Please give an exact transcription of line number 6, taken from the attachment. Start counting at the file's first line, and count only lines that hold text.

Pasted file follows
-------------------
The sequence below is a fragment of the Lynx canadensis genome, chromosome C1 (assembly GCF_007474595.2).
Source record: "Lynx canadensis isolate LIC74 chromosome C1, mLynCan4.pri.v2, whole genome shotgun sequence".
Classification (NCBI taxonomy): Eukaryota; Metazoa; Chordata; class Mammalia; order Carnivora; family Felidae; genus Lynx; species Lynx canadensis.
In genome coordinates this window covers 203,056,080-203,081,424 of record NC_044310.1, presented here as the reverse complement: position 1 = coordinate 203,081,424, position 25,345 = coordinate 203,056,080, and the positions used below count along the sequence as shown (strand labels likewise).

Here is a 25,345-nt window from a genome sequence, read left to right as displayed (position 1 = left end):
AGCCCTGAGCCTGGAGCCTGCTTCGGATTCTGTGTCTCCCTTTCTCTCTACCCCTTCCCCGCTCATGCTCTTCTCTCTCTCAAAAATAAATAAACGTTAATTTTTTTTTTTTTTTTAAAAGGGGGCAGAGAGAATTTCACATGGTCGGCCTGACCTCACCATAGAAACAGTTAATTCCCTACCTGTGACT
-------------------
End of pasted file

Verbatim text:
AGCCCTGAGCCTGGAGCCTGCTTCGGATTCTGTGTCTCCCTTTCTCTCTACCCCTTCCCCGCTCATGCTCTTCTCTCTCTCAAAAATAAATAAACGTTAATTTTTTTTTTTTTTTTAAAAGGGGGCAGAGAGAATTTCACATGGTCGGCCTGACCTCACCATAGAAACAGTTAATTCCCTACCTGTGACT